Jesus goes on to tell a parable about a slave who owed money to the king. The king forgave his debt (Matthew 18:23-27), but the slave was harsh with someone who owed him (the slave) money, “seizing him by the throat” and saying, “Pay what you owe.” (vs. 28) The end of the parable seems harsh in that the king (“his lord”) “handed him over to be tortured . . .” (vss. 32-35) Underlying, however, is the truth that it is difficult to experience forgiveness if we are unwilling to forgive. We cannot move on in our own lives until we let go of the bitterness or resentment we may feel toward another. In another place Jesus says, “You have heard that it was said, ‘You shall love your neighbor and hate your enemy.’ But I say to you, Love your enemies and pray for those who persecute you.” (Matthew 5:43-44)

Seeking revenge, harboring resentment, keeping alive stories of hatred and blame, just don’t work. Feuds go on for generations. Even today historic enmities fuel continued conflict in the Middle East. We can only move on when there is forgiveness and reconciliation and healing.

So what kind of memorials are we going to build and dedicate? What kind of remembering are we going to do? What kinds of stories are we going to tell about what has happened? Are they going to keep alive a spirit of forgiveness and reconciliation, allowing us to move on into a new reality for all involved, or are we going to perpetuate blame and hatred, division and misunderstanding?

Margie and I have been working our way through a series of reflections by Henri Nouwen, Roman Catholic priest noted as the author of “The Wounded Healer” and as a worker with a community of men and women with mental disabilities. The title is “Bread for the Journey: a Daybook of Wisdom and Faith.” I offer the words of one reflection, “Bridging the Gap Between People”: “To become neighbors is to bridge the gap between people. As long as there is distance between us and we cannot look into one another’s eyes, all sorts of false ideas and images arise. We give them names, make jokes about them, cover them with our prejudices, and avoid direct contact. We think of them as enemies. We forget that they love as we love, care for their children as we care for ours, become sick and die as we do. We forget that they are our brothers and sisters and treat them as objects that can be destroyed as well. Only when we have the courage to cross the road and look in one another’s eyes can we see there that we are children of the same God and members of the same human family.” May such sentiments adorn all of our memorials!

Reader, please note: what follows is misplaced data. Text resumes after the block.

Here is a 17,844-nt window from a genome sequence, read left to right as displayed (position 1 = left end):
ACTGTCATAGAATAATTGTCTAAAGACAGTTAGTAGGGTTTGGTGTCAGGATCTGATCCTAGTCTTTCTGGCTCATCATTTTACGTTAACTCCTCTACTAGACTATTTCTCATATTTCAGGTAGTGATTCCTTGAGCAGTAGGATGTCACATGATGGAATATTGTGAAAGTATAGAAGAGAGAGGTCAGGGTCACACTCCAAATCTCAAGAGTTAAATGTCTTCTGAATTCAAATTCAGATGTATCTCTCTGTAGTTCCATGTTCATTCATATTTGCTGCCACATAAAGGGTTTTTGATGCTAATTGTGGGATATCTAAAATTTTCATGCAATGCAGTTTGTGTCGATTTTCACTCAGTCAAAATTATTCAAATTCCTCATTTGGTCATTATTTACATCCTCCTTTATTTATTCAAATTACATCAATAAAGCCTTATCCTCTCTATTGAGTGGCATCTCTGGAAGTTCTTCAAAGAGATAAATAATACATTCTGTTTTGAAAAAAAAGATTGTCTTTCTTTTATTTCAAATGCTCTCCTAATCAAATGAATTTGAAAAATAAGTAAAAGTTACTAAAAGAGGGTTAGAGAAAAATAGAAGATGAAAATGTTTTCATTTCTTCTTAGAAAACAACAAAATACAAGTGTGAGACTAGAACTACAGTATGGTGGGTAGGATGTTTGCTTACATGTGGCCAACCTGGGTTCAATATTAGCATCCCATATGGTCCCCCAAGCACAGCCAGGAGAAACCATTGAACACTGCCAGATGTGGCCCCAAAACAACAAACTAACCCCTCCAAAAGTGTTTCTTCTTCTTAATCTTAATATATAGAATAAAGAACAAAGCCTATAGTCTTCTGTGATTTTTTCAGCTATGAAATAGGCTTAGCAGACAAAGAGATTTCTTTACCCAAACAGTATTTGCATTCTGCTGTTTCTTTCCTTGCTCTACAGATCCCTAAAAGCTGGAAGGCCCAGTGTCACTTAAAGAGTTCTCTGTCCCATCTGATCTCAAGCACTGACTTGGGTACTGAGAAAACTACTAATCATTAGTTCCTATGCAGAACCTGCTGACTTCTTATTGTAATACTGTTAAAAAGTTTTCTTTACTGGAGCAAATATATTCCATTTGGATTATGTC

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Kairos-Milwaukie UCC Blog

Reflections on the Revised Common Lectionary by Rev. Rick Skidmore and Rev. Jim Ogden.